When I married and swapped the dark roost of my childhood for another dark pit of my own making, I was forced to further grow into my role as Ambassador-for-my-mother. She wanted me to shine in my job, in my kitchen and shine spiritually too, and when others were drawn to my light, I had to point them, not to the good Lord, but to her – so all would bow down and pay my mother homage for her success in raising a good daughter.

There was one problem. I couldn’t cook. Born into a family of cooks, I struggled mightily to serve up half decent meals. My mother was immensely proud of her cooking skills, and I was deeply interested to learn from her. But for some strange reason, she kept me chained to just a couple of recipes, and refused to teach me more. She hid her recipes. She gave excuses. She fumed over the way I managed to underperform in cooking even those few dishes.

I tried but couldn’t get the dishes just right. I hadn’t married yet, and the only kitchen I had to practice in was hers, so there was no chance to cook alone and build up my confidence. But even after I married, my cooking standards remained low, because I remained obedient to her to never try anything other than what she had taught me. I didn’t think of buying a cookbook on my own because despite living miles away from her, I would have needed her permission. My mother had chained me to her from my birth, and I remained chained to her even after my marriage. So, my pathetic cooking continued its downward spiral. My mother writhed in agony over the shame I was to bring to her, by being the non-cook in a family of those born to please palates. She wrote me letters entreating me to try and learn to cook decently the dishes she had taught me or I’d bring so much shame to her – she, who was known to be a wonderful cook.

Letter after letter. Call after call.

Why letters, in this modern age? She wanted me to read and re-read her letters and commit her words of lament and admonishment to memory.

One night, the pain of those words got a bit too much. The house was in a mess. Dinner was in a worse mess. I looked over at my calm and unperturbed husband, and shame burned in me at how I had failed in my duties as a wife. My mother’s words of how I had failed the family numerous times before, as a child, and even then, as a wife, burned their roots into my soul. I was barren, couldn’t bear him children. I couldn’t keep house. I couldn’t cook a simple meal right.

That night, I reached the end of my tether. I left my husband watching tv and retired to bed to hide the tears that flowed unrestrained. Silently, I screamed and screamed and screamed to God to take my life. Over and over I sobbed like I had never before that He end my life before I hurt my husband who had loved me enough to marry me but whom I could not make happy.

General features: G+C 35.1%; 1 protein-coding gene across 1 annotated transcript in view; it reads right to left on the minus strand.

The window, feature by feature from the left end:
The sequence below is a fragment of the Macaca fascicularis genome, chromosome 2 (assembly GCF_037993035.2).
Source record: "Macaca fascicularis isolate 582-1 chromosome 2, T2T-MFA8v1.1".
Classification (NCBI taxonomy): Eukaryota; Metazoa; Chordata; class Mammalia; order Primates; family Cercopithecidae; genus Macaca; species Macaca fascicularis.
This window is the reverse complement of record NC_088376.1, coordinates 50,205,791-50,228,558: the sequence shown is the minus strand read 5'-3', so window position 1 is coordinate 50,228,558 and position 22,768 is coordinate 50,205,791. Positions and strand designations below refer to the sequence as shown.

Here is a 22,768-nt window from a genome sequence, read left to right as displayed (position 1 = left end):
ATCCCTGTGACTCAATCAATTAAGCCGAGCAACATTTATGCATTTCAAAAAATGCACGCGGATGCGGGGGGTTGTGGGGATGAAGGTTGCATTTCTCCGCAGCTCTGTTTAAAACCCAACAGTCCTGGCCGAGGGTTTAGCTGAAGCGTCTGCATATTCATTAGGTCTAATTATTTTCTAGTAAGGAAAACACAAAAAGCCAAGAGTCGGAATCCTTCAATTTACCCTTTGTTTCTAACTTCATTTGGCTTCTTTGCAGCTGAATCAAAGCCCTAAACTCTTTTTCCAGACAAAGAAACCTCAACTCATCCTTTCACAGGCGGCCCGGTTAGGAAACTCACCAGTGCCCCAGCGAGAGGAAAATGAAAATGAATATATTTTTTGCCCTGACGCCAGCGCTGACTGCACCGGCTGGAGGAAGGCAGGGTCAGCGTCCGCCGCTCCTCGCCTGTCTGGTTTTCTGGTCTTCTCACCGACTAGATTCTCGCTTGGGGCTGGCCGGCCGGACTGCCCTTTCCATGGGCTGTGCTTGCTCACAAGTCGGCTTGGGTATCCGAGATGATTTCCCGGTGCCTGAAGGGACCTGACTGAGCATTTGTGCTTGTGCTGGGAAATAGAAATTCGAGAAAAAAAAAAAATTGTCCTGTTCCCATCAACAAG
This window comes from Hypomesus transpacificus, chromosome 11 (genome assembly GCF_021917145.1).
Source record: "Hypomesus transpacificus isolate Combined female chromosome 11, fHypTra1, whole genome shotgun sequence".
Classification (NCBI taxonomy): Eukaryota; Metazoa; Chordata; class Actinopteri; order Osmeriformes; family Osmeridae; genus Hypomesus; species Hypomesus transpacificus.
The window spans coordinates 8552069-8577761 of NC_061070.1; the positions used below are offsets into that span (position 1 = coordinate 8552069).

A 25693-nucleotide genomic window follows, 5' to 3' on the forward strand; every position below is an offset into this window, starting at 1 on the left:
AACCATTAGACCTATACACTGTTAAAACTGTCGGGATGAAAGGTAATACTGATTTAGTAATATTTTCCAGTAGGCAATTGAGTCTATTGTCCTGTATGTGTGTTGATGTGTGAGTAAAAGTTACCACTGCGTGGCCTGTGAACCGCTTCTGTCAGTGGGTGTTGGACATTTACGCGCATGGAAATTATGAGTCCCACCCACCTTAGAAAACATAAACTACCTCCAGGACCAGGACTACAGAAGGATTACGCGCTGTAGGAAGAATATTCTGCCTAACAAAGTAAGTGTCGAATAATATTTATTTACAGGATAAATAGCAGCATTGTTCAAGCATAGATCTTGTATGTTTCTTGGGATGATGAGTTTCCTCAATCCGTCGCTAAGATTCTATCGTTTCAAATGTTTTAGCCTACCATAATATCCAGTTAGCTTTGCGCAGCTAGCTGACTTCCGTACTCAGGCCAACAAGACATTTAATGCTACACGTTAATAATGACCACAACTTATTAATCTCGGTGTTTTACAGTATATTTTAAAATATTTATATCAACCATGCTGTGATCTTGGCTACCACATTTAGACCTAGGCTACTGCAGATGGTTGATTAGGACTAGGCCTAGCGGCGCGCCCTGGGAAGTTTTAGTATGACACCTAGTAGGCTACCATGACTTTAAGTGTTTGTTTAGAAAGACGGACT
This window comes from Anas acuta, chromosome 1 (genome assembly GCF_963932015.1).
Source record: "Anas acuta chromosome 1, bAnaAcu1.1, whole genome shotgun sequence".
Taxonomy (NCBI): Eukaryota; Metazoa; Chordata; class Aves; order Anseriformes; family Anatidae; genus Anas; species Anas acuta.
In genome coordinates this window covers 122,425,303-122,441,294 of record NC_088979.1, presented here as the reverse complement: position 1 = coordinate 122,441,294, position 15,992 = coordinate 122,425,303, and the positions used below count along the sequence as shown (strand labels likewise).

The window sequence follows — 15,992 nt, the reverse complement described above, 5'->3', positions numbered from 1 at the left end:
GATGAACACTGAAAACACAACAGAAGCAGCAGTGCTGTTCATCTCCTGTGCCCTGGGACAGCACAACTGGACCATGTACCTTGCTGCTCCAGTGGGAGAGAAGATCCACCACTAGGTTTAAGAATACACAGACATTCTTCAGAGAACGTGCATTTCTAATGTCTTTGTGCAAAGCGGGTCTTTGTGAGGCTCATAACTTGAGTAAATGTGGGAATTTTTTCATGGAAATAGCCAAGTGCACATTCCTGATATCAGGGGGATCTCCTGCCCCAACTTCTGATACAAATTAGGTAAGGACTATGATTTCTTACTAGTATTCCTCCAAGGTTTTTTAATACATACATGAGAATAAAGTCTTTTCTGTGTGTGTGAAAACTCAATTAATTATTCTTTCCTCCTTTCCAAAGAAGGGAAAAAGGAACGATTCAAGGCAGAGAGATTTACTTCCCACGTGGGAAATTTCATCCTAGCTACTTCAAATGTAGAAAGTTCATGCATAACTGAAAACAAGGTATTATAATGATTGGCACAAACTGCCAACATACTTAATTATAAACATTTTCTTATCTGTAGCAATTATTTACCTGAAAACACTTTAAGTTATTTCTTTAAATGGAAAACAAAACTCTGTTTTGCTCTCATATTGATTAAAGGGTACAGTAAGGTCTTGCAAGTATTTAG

I prayed for courage to drive the car over the cliff that it would appear to be an accident, so my family need never be shamed by the stigma of my suicide.

I screamed and sobbed deep into my pillow. At some point, I slept off.

Towards 2 or 3am in the dark night-dawn, I was awakened by an awareness. I sat up and looked around the dark room, searching. I turned and looked at my husband, sleeping in peace, blissfully unaware of the nutcase beside him. Finding nothing, I settled back on my pillow.

And nearly died of utter shock.

At the foot of my bed, towering above me, stood Jesus.

Jesus of the many paintings, and yet, a Jesus, never seen before. His eyes a blue-green that did not belong to this earth. There was none of the expected tenderness in His eyes. He fixed on me a look that reached deep into my soul.

The look reserved for a recalcitrant child.

After the initial paralysis, I suddenly realized I had tons to tell Him, and I had to do it fast, in case He left before I was finished. So, I let it all out. All the pain, all that had happened. My lips unmoving, from my heart to my Lord’s. On and on I went, slipping and skidding in my rush to have them all out.

He listened to me in silence. Still and utterly within my pool of pain, stood my Lord.

Slowly, I wound to a close, every heartache brought to the light.

In the stillness, He spoke words I never expected to hear:

Let go, Relax,

Let go, Relax,

Let go, Relax…

Over and over, they washed over me, like waves bearing the Light of Truth and Healing.

Let go, Relax,

Let go, Relax,

Let go, Relax…

I began to see another vision unfurl by His side. I saw Mother Mary wiping the wounds of her Son. They were not the wounds of the scourging. They seemed to be smaller ones, less severe. Wrought by me? Perhaps. But it was not the focus then.

Mother was tending to her Son’s wounds. Watching her, I had the strong sense that it should have been me doing it.

I fell asleep hearing the words, Let Go, Relax but I felt these final words imprinted on my soul: Wipe My Blood.

I woke up on the morrow no longer the same. I sat in the mess of my living room, and looked at the Jesus in a picture. I thought of his words, Let go, Relax, but didn’t ponder them, didn’t try to discern their meaning. I let the words hang suspended in my mind.

I called my mother and told her about the vision and the words I had not rehearsed or even thought of came out: From now on, I will cook but I don’t care how I cook because Jesus came and told me it’s not important.

Not a croak out of my mother.

Never again did I agonise over my cooking for her sake.

But in my ebullience over this culinary freedom, I failed to recall and ponder the last words He wrote on my soul:

Wipe My Blood.